“Far too often, these hate groups are cheered on by people in positions of responsibility in ways that were considered unimaginable not long ago. We need global coordinated action to defeat this grave and growing danger.”
23.Med shot, TV broadcasting, Palais des Nations.
24.Med shot, Assembly Hall entrance, Palais des Nations.
25.Wide shot, near-empty Assembly Hall, Palais des Nations
STORYLINE
On the opening day of a new UN Human Rights Council session on Monday (22 Feb), UN Secretary-General, António Guterres reiterated his “full support to the people of Myanmar”, three weeks after the military takeover that has brought thousands out onto the streets in protest.

“Coups have no place in our modern world,” Guterres said in a pre-recorded video address at the Council’s 46th regular session, his comments coming after the forum held a special session on 12 February, in which it adopted a resolution condemning the junta’s move.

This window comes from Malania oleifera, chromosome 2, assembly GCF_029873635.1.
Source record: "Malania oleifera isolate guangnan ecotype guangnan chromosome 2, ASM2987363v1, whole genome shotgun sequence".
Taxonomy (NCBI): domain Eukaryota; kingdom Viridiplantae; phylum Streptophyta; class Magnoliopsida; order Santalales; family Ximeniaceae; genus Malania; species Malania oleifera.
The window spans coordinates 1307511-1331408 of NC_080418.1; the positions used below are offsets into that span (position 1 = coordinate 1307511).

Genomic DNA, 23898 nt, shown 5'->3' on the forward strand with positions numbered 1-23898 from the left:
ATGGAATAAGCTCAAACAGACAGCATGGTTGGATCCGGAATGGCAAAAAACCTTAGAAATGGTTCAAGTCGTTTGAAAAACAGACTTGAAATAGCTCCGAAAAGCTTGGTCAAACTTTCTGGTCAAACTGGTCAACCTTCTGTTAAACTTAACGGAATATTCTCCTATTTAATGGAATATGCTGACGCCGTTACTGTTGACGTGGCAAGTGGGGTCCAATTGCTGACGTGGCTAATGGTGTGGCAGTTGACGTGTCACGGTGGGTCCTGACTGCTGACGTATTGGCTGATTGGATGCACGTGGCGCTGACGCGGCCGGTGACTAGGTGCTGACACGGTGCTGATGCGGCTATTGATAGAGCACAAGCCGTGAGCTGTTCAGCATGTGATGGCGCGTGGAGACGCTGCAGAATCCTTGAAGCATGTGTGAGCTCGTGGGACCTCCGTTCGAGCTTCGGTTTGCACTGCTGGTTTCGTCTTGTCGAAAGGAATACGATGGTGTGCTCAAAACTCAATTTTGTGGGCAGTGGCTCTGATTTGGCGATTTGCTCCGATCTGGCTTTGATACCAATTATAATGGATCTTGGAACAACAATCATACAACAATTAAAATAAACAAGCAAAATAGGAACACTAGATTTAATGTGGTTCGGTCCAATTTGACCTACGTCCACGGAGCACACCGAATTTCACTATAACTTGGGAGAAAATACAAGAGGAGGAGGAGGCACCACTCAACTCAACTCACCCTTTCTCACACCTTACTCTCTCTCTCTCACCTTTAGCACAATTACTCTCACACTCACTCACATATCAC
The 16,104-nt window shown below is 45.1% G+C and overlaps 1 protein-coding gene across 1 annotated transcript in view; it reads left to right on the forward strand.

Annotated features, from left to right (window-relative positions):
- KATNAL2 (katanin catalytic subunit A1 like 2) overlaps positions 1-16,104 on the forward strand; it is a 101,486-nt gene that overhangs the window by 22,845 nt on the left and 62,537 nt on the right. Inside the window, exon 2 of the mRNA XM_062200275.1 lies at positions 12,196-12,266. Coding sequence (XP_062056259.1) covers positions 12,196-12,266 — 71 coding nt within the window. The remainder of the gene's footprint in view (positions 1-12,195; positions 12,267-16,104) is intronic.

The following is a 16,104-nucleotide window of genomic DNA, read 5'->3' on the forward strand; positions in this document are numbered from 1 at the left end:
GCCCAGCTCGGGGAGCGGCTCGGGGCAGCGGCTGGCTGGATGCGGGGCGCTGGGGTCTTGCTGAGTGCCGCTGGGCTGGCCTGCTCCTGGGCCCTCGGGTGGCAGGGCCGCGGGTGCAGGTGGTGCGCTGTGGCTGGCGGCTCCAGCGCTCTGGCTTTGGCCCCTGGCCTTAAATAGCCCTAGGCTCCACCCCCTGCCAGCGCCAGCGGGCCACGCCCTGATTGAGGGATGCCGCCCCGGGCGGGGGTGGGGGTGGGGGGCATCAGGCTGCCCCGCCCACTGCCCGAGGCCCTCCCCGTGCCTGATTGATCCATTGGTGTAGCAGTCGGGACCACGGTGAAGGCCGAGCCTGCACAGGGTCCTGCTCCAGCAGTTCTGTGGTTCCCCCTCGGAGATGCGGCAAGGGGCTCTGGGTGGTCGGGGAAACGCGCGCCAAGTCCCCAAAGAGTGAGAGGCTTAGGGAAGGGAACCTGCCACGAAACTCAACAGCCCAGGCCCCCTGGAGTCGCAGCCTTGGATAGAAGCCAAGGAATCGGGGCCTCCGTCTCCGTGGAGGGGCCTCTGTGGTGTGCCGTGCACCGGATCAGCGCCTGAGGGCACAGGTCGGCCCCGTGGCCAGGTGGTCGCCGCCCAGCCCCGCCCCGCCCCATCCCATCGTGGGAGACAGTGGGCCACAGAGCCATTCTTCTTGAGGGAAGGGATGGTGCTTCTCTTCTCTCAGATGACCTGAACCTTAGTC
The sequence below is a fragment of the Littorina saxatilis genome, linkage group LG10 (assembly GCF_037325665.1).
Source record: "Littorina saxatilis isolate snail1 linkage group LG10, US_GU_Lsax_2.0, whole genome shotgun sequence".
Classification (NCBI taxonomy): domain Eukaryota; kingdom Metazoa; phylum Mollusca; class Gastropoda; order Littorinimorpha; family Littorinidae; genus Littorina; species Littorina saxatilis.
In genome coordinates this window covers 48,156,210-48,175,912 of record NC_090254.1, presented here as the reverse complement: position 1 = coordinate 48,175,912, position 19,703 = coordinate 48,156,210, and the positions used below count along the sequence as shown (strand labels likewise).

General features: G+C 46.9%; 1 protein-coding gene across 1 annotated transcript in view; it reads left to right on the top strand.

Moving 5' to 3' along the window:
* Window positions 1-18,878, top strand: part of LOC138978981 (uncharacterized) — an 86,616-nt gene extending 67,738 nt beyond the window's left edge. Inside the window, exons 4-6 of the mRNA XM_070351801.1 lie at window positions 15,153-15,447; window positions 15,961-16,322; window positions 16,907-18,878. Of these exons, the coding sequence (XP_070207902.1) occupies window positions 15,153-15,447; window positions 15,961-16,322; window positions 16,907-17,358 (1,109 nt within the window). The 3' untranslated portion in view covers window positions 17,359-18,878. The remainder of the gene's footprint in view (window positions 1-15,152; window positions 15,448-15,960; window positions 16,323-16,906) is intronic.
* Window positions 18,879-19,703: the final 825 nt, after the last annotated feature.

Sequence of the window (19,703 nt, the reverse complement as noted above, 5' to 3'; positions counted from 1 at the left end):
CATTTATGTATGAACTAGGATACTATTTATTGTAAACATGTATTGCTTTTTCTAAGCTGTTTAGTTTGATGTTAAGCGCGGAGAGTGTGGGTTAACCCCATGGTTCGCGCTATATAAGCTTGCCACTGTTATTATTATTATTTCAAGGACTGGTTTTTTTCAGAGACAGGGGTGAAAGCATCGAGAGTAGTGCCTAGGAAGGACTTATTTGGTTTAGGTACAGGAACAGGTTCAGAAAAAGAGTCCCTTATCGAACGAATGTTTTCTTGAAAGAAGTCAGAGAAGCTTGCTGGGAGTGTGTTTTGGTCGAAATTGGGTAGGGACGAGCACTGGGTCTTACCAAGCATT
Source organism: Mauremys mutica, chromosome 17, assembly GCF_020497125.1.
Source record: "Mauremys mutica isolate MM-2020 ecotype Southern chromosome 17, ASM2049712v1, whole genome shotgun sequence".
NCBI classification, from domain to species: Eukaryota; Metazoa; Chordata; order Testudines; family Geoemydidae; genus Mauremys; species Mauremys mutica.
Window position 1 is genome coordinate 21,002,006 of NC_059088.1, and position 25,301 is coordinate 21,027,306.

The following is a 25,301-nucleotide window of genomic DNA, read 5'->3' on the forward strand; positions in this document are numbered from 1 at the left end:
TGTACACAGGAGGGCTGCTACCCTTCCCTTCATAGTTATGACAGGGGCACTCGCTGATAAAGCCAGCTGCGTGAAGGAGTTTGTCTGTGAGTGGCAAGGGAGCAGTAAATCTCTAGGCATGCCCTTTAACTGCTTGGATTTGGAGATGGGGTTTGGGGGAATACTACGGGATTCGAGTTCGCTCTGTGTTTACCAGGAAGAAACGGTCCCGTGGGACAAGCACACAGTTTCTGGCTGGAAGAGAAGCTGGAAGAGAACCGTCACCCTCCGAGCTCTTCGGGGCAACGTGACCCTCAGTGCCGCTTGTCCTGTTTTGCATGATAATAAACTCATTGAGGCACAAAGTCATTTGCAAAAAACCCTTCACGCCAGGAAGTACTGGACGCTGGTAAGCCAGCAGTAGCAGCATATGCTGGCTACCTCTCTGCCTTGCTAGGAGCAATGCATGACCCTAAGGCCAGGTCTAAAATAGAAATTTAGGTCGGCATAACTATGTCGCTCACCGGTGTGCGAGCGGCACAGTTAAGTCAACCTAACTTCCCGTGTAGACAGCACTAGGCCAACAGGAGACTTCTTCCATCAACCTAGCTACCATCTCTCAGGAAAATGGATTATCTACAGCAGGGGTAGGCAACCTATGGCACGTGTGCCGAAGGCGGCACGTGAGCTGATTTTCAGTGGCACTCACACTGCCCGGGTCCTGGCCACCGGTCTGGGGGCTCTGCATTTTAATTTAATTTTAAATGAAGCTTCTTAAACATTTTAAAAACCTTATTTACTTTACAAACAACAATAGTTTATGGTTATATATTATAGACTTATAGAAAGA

“Today, I call on the Myanmar military to stop the repression immediately,” the UN chief continued. “Release the prisoners. End the violence. Respect human rights and the will of the people expressed in recent elections. I welcome the resolution of the Human Rights Council, pledge to implement your request and express my full support to the people of Myanmar in their pursuit of democracy, peace, human rights and the rule of law.”

Guterres’s comments followed his censure at the weekend of the use of “deadly force” in Myanmar, where a protester was reportedly killed and many more injured.

Also addressing the Council at the start of its month-long session, which is being held almost entirely remotely to prevent the spread of COVID-19, UN High Commissioner for Human Rights, Michelle Bachelet, focused on the massive and negative impact of pandemic.

“I think we all realise that the use of force will not end this pandemic. Sending critics to jail will not end this pandemic. Illegitimate restrictions on public freedoms, the overreach of emergency powers and unnecessary or excessive use of force are not just unhelpful and unprincipled. They deter public participation in decision-making, which is the foundation of sound policy-making.”